'The English language is not an instrument of mathematical precision. Our literature would be much the poorer if it were. This is where the draftsmen of Acts of Parliament have often been unfairly criticized. A Judge, believing himself to be fettered by the supposed rule that he must look to the language and nothing else, laments that the draftsmen have not provided for this or that, or have been guilty of some or other ambiguity. It would certainly save the Judges trouble if Acts of Parliament were drafted with divine prescience and perfect clarity. In the absence of it, when a defect appears a Judge cannot simply fold his hands and blame the draftsman. He must set to work on the constructive task of finding the intention of Parliament and he must do this not only from the language of the statute, but also from a consideration of the social conditions which gave rise to it, and of the mischief which it was passed to remedy, and then he must supplement the written word so as to give 'force and life' to the intention of the legislature.'

In Bidie v. General Accident, Fire and Life Assurance Corporation Ltd. ((1948) 2 All ER 995) it was observed that :

'The real question which we have to decide is : what does the word mean in the context in which we find it here, both in the immediate context of the sub-section in which the word occurs and in the general context of the Act, having regard to the declared intention of the Act and the obvious evil that it is designed to remedy?'

and that is what has been held by the Supreme Court in Deputy Chief Controller of Imports and Exports, New Delhi v. K. T. Kosalram (AIR 1971 SC 1283) (at p. 1289) :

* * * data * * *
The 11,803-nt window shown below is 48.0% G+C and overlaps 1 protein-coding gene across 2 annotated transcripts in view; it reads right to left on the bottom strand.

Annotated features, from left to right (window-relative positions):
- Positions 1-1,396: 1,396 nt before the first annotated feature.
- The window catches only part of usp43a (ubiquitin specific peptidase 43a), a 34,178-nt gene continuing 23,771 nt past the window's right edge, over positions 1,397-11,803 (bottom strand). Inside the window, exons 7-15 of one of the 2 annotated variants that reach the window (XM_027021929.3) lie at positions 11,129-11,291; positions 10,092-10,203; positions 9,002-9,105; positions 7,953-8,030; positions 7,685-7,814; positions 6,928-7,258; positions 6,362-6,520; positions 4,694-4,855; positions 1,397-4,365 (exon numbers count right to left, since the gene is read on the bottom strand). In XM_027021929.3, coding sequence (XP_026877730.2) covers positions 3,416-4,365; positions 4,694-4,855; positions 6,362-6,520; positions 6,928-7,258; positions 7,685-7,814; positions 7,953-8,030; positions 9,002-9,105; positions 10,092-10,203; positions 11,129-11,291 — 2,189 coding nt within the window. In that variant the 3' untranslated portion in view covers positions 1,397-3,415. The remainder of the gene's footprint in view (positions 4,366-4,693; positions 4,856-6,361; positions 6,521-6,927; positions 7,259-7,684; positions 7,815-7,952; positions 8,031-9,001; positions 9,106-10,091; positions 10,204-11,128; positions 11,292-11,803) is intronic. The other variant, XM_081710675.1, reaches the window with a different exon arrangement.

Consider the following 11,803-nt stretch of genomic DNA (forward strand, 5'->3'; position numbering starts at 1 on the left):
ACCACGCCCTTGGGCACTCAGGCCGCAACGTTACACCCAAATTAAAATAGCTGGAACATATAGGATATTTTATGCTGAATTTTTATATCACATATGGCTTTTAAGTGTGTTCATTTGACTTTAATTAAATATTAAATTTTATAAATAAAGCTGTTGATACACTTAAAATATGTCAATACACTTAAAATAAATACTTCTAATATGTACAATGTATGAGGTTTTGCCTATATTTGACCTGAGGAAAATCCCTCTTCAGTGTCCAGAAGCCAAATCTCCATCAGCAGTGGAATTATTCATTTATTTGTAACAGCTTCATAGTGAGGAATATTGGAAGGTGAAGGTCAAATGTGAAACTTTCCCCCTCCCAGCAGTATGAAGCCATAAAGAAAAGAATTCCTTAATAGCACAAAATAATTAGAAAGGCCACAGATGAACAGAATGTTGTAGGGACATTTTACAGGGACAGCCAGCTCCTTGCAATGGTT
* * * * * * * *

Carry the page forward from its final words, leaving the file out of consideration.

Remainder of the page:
'In our opinion dictionary meanings, however, helpful in understanding the general sense of the words, cannot control where the scheme of the statute or the instrument considered as a whole clearly conveys a somewhat different shade of meaning. It is not always a safe way to construe a statute or a contract by dividing it by a process of etymological dissection and after separating words from their context to give each word some particular definition given by lexicographers and then to reconstruct the instrument upon the basis of those definitions. What particular meaning should be attached to words and phrases in a given instrument is usually to be gathered from the context, the nature of the subject-matter, the purpose or the intention of the author and the effect of giving to them one or the other permissible meaning on the object to be achieved. Words are after all used merely as a vehicle to convey the idea of the speaker or the writer and the words have naturally, therefore, to be so construed as to fit in with the idea which emerges on a consideration of the entire context. Each word is but a symbol which may stand for one or a number of objects. The context, in which a word conveying different shades of meanings is used, is of importance in determining the precise sense which fits in with the context as intended to he conveyed by the author.'

It is therefore clear that the phrase 'principal Act' occurring in the last sentence of Section 97(1) refers to sections of the Code and not to the schedule and it is in this context we have to examine Sub-rule (2) of Rule 11 of Order 20 an amended by the High Court prior to the Amendment Act of 1976. It is not in dispute that if the phrase 'principal Act' occurring in the last sentence of Section 9(1) means the sections part of the Civil Procedure Code only then there is no inconsistency and therefore it could not be held that Sub-rule (2) of Rule 11 of Order 20 as amended by the Madhya Pradesh High Court is invalid. Thus our answer to the question referred to us is that in view of Section 97(1) of the Amendment Act of 1976 the amendment made in Sub-rule (2) of Rule 11 of Order 20 of the Civil Procedure Code 1908 amended by the Madhya Pradesh High Court does not stand repealed and it holds as a valid law even now.

12. In the light of the answer to the question referred to us the matter be placed before the learned single Judge who shall dispose of the revision petition. In the circumstances of the case parties are directed to bear their own costs.